With roughly 86 billion neurons, the human brain is an incredibly complicated organ, capable of remarkable things. However, with so many neurons and a much larger number of connections, it can be nearly impossible to determine how a problem in the brain started when something goes wrong. To begin to understand cognitive processing, emotional behaviors, and neurodegenerative disease, scientists study the brains of simpler animal models.
At the Gladstone Institutes, neuroscientists rely on the Behavioral Core to research brain functions in both healthy and disease states, investigating the causes of neurological disorders and creating new therapies to overcome them.
“The Behavioral Core provides many investigators with the exciting opportunity to venture into behavioral neuroscience,” said Lennart Mucke, MD, director of the Gladstone Institute of Neurological Disease. “Behavior represents the ultimate output of brain functions and can be used to assess the importance of specific cellular or molecular mechanisms, as well as for the evaluation of therapeutic interventions.”
The Core was established in 1998 and substantially expanded in 2011 through a five-year grant awarded to Mucke by the National Institute of Neurological Disorders and Stroke. The Core, which provides services to Gladstone and the University of California, San Francisco, is directed by Michael Gill, PhD, and was designed to provide many scientists with ready access to the expertise and equipment needed to rigorously study and quantitate behaviors in animal models.
The Core offers a suite of neurological screens and behavioral tests that assess anxiety, cognition, social behaviors, and sensorimotor skills. These tests examine how well rodents can navigate a maze, how they respond to a new environment, whether they can smell a new odor, and much more. The Core also designs customized tests to meet researchers’ specific needs.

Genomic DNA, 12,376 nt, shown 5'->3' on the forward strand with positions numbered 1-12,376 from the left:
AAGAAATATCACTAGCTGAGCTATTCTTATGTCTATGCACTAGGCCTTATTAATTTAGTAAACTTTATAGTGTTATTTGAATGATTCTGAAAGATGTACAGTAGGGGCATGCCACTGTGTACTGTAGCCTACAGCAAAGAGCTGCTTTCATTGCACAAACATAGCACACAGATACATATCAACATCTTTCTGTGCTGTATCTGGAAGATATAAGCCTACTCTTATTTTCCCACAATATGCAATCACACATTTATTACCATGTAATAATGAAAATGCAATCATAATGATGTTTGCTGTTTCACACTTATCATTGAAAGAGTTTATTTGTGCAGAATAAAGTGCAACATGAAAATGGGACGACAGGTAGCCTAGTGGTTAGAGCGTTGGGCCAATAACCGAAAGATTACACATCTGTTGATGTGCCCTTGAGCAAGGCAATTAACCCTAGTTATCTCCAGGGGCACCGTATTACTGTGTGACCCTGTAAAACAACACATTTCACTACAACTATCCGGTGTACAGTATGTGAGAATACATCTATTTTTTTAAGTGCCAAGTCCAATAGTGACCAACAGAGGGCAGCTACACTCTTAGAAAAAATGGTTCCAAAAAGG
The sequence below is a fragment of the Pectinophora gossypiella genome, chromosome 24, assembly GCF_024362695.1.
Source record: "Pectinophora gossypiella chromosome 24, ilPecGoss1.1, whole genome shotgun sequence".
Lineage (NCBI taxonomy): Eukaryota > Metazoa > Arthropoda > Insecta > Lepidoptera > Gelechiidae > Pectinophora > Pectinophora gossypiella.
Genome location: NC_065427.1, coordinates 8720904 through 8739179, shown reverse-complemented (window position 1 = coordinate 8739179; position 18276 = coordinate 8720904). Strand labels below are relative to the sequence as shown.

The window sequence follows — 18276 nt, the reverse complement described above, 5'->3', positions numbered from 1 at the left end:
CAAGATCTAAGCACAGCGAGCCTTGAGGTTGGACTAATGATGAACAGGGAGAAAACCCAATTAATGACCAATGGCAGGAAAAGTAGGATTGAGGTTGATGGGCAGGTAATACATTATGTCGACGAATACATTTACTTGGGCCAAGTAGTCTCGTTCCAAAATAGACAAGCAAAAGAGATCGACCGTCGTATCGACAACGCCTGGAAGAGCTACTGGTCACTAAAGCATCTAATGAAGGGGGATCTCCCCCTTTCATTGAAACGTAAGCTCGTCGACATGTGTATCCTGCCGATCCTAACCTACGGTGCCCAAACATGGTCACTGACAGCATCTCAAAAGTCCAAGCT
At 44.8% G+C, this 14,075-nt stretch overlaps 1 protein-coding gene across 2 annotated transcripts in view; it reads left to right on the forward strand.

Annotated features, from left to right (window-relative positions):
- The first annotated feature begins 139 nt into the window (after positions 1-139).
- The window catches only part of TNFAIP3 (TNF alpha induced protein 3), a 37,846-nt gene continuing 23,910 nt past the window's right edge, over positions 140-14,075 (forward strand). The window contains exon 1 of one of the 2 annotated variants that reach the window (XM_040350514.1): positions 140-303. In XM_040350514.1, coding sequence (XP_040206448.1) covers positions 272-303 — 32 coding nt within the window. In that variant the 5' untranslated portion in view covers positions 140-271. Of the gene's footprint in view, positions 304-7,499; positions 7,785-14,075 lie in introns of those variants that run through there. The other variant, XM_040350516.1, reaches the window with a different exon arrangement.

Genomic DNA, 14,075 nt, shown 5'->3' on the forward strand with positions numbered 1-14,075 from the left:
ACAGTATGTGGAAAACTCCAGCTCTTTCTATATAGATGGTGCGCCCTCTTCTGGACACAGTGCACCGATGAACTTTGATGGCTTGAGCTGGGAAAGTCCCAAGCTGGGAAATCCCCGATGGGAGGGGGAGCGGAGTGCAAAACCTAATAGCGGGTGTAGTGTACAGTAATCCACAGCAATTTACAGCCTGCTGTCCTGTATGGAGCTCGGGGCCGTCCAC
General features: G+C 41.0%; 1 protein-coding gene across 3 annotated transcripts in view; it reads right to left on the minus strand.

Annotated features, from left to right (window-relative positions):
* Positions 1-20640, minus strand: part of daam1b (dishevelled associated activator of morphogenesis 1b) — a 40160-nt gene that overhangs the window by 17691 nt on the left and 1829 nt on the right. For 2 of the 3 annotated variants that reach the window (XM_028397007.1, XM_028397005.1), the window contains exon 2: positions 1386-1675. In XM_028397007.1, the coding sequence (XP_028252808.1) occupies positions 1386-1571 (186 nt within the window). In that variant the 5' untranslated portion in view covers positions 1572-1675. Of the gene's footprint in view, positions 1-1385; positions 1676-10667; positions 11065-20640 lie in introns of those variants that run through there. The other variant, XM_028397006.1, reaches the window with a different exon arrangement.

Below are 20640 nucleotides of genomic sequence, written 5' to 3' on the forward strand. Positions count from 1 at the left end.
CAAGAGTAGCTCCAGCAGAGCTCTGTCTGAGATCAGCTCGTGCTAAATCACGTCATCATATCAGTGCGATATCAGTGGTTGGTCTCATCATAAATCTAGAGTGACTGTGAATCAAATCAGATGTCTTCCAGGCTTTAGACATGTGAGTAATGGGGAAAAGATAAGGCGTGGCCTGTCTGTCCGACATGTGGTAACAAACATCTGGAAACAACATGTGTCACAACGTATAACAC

“In addition to our expertise, we foster interactions and collaborations among our users, which often reveals unexpected connections across diverse disciplines focusing on biochemical, anatomical, genetic, and neurophysiological components of behavior and neurological disorders,” said Gill. “Because of this, the Core promotes interdisciplinary and translational research in behavioral neuroscience on a much broader scale, bringing researchers closer to better treatments for neurological and psychiatric diseases.”
Exemplifying its focus on interdisciplinary research and collaboration, the Core recently hosted the 2016 Behavioral Neuroscience Symposium and Core Consortium Meeting. At the two-day event, neuroscientists from across the nation gathered at Gladstone to present their discoveries about neurological conditions, such as Alzheimer’s disease, Parkinson’s disease, and autism. They also shared new approaches to studying the behaviors of animals that model these conditions—all in an effort to shed light on how the brain functions and how changes in the brain can lead to devastating neurological disorders.
(Back to front, left to right) Paul Phillips, Robert Berman, T. Michael Gill, Elisabeth Murray, Peter Rapp, Linda Wilbrecht, Lennart Mucke, Barbara Caldarone, Brian Knutson, Anatol Kreitzer, Jacqueline Crawley, Shari Birnbaum, Michela Gallagher, and Dani Smith (missing from photo) shared their discoveries and expertise at the neuroscience meeting. [Photo: Chris Goodfellow, Gladstone Institutes]
“We wanted to provide a forum for researchers to trade notes on best practices when assessing behaviors in healthy and diseased animal models,” explained Gill, who organized the event. “It was very gratifying to bring together investigators with different areas of expertise in this field and to share with them the successes we’ve had with our Behavioral Core at Gladstone.”
The first day of the symposium highlighted novel findings from local Bay Area scientists and other experts across the US. The second day provided an avenue for researchers to share best practices and innovative approaches to studying behavior. Gill presented on the implementation and validation of a behavioral test that provides robust measures of learning and memory.
“Promoting such lively and fruitful exchange among researchers greatly strengthens our fight against brain diseases,” said Mucke, who hosted the event. “Only by better understanding the mechanisms of the brain and the root causes of disease will we be able to develop new treatments to overcome these devastating conditions.”
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